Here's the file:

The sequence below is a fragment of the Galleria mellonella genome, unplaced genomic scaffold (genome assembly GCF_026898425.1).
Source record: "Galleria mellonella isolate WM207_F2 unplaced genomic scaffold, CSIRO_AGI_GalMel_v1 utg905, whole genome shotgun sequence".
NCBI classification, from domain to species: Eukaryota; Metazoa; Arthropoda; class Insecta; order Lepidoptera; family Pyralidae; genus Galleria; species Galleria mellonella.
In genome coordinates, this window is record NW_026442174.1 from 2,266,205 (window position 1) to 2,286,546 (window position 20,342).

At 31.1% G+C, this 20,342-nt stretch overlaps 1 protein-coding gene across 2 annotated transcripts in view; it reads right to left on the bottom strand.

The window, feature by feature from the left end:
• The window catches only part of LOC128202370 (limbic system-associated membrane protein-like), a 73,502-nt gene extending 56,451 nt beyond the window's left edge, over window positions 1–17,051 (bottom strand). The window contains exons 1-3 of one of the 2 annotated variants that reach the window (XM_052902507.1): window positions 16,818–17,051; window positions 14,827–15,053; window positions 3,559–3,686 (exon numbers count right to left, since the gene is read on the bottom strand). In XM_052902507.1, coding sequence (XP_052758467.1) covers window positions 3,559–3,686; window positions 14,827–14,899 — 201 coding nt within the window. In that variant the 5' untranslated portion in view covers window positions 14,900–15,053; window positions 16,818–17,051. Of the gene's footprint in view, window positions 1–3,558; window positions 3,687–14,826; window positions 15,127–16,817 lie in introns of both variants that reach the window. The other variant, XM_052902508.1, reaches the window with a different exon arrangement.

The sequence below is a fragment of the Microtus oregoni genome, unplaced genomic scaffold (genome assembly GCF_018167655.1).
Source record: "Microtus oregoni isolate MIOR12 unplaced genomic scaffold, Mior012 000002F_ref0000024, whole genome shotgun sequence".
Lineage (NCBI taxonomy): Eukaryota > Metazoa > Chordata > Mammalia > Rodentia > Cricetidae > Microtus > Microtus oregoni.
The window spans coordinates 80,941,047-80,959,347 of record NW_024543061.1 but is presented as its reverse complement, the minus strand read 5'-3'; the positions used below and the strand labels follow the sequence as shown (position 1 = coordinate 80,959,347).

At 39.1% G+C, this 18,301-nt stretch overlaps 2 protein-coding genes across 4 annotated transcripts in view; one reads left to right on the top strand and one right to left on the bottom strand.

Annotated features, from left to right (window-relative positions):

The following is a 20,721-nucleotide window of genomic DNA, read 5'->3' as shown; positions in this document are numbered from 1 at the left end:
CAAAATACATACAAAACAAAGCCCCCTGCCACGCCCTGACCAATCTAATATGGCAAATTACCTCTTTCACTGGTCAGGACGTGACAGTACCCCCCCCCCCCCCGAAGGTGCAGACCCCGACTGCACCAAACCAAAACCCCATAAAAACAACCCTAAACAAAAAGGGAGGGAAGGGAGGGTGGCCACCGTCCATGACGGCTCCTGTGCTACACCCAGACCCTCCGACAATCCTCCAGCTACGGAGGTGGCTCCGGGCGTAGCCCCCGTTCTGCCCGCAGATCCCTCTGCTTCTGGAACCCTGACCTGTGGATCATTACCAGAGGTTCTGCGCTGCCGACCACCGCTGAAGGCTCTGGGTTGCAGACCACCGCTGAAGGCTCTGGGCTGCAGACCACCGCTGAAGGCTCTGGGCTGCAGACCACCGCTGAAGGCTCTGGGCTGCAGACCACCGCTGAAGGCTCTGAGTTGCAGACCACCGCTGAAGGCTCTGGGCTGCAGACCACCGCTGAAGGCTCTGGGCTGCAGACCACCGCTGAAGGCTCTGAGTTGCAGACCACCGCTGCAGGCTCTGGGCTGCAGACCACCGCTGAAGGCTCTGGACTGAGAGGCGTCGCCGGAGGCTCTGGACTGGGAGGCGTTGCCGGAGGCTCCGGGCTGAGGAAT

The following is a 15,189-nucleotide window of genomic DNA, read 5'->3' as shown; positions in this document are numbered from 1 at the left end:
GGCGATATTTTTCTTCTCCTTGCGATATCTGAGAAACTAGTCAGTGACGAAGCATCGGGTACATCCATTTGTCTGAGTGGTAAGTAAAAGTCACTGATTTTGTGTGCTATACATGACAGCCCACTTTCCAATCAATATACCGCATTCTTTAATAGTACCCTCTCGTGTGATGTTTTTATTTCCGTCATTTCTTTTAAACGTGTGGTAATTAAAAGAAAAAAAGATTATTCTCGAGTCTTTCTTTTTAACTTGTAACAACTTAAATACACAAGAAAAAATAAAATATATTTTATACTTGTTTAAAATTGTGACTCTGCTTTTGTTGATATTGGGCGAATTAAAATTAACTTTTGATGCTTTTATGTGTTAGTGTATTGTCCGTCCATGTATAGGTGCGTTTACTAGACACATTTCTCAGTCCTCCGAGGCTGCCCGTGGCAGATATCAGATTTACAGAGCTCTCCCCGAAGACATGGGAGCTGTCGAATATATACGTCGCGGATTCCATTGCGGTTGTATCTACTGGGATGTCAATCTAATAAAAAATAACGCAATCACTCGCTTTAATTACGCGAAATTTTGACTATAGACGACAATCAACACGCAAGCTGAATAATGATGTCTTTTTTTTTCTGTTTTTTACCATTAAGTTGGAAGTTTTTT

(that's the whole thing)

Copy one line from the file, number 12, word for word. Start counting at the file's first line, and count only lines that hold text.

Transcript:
At 39.1% G+C, this 18,301-nt stretch overlaps 2 protein-coding genes across 4 annotated transcripts in view; one reads left to right on the top strand and one right to left on the bottom strand.